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Spurred by a new law that curtails collective bargaining rights for public workers, Democratic lawmakers in Ohio are proposing legislation that would allow voters to recall the governor and members of the General Assembly.
The bill has little chance of passing the Republican-controlled Legislature. But its sponsors on Wednesday said Ohioans should be given an opportunity to react to the collective bargaining limits just as voters are in Wisconsin. Sixteen state senators there face recall efforts over a similar union measure.
State Rep. Robert Hagan, a Youngstown Democrat, cited what he called "an attack on working people, an attack on organized labor, an attack on the ability to collectively bargain" as reasons he's co-sponsoring the measure. He said it also had to a lot to do with Gov. John Kasich.
"He's dividing the state," Hagan said. "He's hurting the people in this state and we think that this legislation that will be offered will go to the heart of those constituents and voters who have grown disenchanted with this governor."
Mike Dittoe, a spokesman for the House Republicans, said: "The reality is that this is nothing more than politics as usual from the minority caucus. We have a process in place in Ohio and the entire United States for keeping or replacing their elected officials. They're called elections."
Contentious debates over restricting collective bargaining have popped up in statehouses across the country. In Wisconsin, the governor signed into law last month a bill eliminating most of state workers' collective bargaining rights.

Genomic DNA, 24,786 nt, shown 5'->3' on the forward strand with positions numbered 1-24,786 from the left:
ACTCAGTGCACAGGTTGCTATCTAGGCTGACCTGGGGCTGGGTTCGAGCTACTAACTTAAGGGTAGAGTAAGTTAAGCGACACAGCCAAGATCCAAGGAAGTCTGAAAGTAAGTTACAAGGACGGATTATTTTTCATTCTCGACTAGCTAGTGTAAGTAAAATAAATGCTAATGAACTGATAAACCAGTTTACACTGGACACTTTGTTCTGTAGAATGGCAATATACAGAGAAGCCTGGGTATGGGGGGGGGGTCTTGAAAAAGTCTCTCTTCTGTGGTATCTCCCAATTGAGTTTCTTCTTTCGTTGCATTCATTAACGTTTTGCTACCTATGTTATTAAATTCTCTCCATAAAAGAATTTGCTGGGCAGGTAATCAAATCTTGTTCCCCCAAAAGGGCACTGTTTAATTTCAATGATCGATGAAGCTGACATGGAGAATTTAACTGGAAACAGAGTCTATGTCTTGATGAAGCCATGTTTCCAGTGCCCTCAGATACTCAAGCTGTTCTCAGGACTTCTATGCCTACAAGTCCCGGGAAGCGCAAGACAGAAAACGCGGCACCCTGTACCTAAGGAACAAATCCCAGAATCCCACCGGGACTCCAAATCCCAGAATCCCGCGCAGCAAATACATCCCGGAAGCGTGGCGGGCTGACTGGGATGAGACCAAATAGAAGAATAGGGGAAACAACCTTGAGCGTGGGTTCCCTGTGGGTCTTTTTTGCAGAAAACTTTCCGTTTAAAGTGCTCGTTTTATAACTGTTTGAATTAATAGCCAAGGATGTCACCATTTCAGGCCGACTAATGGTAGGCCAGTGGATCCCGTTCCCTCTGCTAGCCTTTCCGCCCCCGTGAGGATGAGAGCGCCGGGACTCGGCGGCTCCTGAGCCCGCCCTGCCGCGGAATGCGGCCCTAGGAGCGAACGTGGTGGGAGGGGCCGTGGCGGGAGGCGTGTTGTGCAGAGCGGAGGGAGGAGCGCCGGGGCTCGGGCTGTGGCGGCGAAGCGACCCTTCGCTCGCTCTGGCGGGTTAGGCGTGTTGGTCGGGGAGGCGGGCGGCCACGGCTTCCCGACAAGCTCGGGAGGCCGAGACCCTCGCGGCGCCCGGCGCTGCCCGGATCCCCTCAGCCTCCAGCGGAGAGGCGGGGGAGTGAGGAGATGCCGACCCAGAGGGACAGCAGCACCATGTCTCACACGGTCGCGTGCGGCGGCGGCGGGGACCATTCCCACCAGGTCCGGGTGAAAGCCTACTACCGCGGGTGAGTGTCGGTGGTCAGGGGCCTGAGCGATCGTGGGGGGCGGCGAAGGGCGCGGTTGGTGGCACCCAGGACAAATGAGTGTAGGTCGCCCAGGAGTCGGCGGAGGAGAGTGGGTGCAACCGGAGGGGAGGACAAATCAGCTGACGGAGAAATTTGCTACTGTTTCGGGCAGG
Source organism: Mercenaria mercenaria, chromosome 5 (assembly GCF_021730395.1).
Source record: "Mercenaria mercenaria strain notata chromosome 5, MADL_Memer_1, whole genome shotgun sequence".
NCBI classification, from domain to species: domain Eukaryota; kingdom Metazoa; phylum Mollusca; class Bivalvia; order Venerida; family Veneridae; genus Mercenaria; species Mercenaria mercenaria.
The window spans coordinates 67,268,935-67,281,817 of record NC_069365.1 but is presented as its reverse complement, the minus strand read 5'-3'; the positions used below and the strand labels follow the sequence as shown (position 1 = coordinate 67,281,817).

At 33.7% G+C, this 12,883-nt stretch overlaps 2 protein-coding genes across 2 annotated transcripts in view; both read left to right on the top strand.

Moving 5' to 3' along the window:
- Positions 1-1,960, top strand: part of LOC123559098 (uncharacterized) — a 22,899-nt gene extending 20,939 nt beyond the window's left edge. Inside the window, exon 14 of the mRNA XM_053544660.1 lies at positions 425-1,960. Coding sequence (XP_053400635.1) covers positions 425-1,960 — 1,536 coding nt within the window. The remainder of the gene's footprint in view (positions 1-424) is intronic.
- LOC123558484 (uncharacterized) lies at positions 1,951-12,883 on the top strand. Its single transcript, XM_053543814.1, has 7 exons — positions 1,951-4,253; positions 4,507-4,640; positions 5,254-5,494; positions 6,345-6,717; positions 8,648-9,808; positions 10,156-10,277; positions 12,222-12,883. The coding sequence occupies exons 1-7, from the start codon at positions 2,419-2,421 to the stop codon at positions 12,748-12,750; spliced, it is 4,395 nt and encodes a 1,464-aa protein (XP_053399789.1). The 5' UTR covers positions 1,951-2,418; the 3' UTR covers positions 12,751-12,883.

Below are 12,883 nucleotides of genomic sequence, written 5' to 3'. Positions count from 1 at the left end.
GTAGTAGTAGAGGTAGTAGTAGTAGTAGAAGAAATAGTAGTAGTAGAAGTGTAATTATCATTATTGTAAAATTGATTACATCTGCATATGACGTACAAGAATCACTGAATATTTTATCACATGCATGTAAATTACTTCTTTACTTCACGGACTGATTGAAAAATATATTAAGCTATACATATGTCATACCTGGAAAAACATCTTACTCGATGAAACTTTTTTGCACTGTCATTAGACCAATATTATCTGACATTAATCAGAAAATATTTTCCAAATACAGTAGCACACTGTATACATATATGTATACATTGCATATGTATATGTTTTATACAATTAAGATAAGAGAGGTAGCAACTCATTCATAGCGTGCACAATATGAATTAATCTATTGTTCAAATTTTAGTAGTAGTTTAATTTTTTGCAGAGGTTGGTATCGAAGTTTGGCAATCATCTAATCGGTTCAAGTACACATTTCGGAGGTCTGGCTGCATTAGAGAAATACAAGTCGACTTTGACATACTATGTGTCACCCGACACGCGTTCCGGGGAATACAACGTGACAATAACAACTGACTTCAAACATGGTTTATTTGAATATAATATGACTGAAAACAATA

Kasich, a first-term Republican, has said his $55.5 billion, two-year state budget counts on unspecified savings from lifting union protections to fill an $8 billion hole. GOP leaders argue that Ohio's new law, which Kasich signed last week, will help city officials and superintendents better control their costs at a time when they, too, are feeling budget woes.
The Ohio law affects more than 350,000 public workers, including police officers, teachers and state employees. It allows unions to negotiate wages but not health care, sick time or pension benefits. It bans strikes and gets rid of automatic pay increases, replacing them with merit raises or performance pay.
"We're not going to dance around this," Hagan told reporters at a news conference. "This is in fact about what the governor has done, what the Republicans are doing with one-party rule."
Hagan and state Rep. Mike Foley, D-Cleveland, plan to formally introduce the recall bill next week. Starting a governor recall effort would require a petition signed by 15 percent of the number of voters in the last gubernatorial election. For members of the Legislature, it would require signatures from 15 percent of the number of voters in the last general election in the district. The bill would also apply to other statewide officeholders, except judges.
Hagan said he did not expect the legislation to pass. But, he added, "I think that they would be foolish not to have some hearings and have this discussion. I think it would be even more foolish for them to stand in the way."
Dittoe said that while House Speaker William Batchelder has not seen the language, the Republican leader believes that all bills should have at least one hearing.
The Democrats said at least 17 other states have similar recall provisions, and they got a number of calls from constituents about whether Ohio laws allow for it.
"People wanted to know why if they can do it in Wisconsin, why can't they do it in Ohio -- why can't we do it in Ohio," Foley said. "They wanted that same right here in Ohio."